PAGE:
Back in the tuktuk, we headed south to another Ganesha temple with a giant statue inside, a Shiva temple with a giant lingum inside, a Vishnu temple with a giant statue inside, and an old marketplace (with a Krishna temple and holy bathing ghat).  One of the temples was unique in being musical. If you put your ear against one of the small pillars, you can hear music made by tapping different parts of the next pillar.  The pitch was correct so that it sounded like it was being played on a sitar.

Following the ancient canal road, we headed to the most famous place in Hampi.  It was… (drumroll, please) …. a temple.  But not just any temple! This temple featured the fabulous “stone car,” a very large and beautifully ornamented stone carved statue of an elephant drawn chariot.  The wheels of the chariot were built to be able to be turned on their axels.

Behind this temple, a path led to the well-known “king’s balance” which was a huge scale for the royal treasury.  I followed the signs looking for it, and walked under it several times without realizing what it was, because it was so big it looked like a gateway arch to the next valley.  It was only when I was at a restaurant later, looking at a book about Hampi, that I realized what I had seen. The photo above was actually taken while standing underneath it!

I had overlooked it in part because I was overwhelmed by the sight of the next valley.  Stretching for quite a distance, and no doubt further than I could see, were lots and lots of temples.  They were all starting to look the same, so I skipped over it, and headed down to the river to see the remains of the old bridge. 

Next was a stop at the museum (labelled on my official sightseeing map as the “meusium”), which was a repository for a lot of temple statues but not much else.  The only other point of interest there was a big diorama of the ruins, which was useful to get an overview of the geography of what I’d been seeing.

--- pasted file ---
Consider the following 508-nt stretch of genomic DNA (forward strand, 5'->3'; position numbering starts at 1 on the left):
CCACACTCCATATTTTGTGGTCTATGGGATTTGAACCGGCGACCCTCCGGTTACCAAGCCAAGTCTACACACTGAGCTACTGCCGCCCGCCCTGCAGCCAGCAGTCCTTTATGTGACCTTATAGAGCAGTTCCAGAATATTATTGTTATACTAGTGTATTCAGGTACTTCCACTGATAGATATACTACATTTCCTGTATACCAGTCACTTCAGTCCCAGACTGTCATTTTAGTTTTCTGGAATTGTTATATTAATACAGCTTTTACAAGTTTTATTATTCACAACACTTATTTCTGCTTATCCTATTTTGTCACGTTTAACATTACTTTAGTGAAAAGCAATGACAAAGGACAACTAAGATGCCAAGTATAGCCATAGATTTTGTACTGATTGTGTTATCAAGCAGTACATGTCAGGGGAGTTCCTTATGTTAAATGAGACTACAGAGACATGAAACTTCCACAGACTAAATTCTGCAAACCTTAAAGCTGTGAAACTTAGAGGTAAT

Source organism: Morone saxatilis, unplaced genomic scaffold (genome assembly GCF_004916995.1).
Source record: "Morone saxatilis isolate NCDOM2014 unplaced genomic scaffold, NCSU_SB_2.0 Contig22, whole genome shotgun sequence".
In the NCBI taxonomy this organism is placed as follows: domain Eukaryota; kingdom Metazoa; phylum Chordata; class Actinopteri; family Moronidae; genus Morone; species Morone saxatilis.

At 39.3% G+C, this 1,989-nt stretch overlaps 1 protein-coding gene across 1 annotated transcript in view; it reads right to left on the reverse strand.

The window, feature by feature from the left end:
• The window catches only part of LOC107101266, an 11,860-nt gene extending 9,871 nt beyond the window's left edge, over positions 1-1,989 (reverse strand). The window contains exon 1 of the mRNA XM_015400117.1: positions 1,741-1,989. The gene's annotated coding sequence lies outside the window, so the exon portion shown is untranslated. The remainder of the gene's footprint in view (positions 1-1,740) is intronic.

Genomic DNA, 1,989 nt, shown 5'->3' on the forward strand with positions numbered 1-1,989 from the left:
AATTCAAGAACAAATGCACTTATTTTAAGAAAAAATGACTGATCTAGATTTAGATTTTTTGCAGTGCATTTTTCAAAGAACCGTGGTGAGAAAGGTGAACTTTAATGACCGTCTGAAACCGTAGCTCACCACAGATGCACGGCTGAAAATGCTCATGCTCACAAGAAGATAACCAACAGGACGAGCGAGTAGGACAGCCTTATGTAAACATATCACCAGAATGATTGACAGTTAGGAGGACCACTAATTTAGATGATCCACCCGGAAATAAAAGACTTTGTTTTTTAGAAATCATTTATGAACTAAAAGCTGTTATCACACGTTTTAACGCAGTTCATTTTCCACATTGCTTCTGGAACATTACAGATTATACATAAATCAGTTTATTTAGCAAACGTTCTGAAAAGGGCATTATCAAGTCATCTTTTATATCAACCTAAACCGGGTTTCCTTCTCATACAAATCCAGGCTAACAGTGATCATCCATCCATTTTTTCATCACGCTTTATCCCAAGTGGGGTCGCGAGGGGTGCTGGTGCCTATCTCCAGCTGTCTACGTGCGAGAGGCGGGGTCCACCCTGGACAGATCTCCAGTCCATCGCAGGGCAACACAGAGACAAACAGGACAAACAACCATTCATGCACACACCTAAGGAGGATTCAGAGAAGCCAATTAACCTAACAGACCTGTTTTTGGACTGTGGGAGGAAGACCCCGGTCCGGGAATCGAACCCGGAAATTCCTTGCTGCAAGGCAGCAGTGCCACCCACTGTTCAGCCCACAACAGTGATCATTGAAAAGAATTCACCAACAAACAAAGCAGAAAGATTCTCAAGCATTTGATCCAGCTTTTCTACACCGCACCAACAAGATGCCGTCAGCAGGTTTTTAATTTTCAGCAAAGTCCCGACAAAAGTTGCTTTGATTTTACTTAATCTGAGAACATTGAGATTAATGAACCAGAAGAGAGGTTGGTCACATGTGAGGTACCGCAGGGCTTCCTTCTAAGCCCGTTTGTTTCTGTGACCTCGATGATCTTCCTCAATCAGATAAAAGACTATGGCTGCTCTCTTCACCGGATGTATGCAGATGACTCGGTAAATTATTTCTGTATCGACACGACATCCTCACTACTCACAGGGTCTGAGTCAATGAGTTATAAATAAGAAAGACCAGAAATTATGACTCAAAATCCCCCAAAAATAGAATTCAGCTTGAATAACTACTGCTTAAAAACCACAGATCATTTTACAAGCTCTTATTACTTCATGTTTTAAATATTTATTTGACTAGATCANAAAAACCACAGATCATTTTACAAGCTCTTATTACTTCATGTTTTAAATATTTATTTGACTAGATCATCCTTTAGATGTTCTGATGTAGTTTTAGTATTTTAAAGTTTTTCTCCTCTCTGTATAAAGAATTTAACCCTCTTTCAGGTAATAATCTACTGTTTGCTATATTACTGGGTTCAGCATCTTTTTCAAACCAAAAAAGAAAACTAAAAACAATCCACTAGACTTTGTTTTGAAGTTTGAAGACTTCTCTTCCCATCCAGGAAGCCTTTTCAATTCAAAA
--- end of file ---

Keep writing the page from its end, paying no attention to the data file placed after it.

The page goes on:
The last area to visit was the “royal quarters” (and its associated temples, of course!).  The king’s palace was only visible by its foundations, except for a beautiful bathing pool and a large platform that is thought to have been where the king sat to watch festivals and other performances.  It certainly had a great view from the top, as you can see from the above photo.

The art on the side of the platform was some of the most interesting of all of India.  Having studied Greek art in college, I was struck by the similarity of some of the famous friezes of the Pantheon which were acclaimed for the representations of horses in motion.  Those were, in my humble opinion, nothing compared to the friezes on the walls of the platform.  All across it were horses, camels, elephants, food soldiers, dancers, and wild animals, each unique in its depiction.  Parades, hunts, festivals, and more were clearly and beautifully rendered in stone. 

The queen’s quarters were nearby, built later in the empire in a style greatly influenced by the Muslims of the north.  While the main palace had been destroyed except for the foundation, several lovely smaller buildings remained, as well as a pretty park where I could easily imagine the royal ladies lounging about.

Last but not least, I visited the elephant stables.  Actually, the historians are not certain that this building did in fact house elephants, but it is clear why this is the prevailing theory.  Each “stall” is huge, and could certainly fit a full grown elephant.   

On the way back, we passed – you guessed it! – more temples.  But it was dinner time and I had seen enough Hindu temples in just one day to satisfy me for a lifetime.


  1. Thank you for this post. I was thinking about this location anyway and since I am now in Kerala it makes sense to add Hampi to my itinerary.
    As always a well written post.

  2. wow these caves are so beautiful and are artistically structured. they depict as the symbol of history's finest structures and it is so mesmerizing to see

  3. Wow your article very informative . Thanks for sharing such a useful post.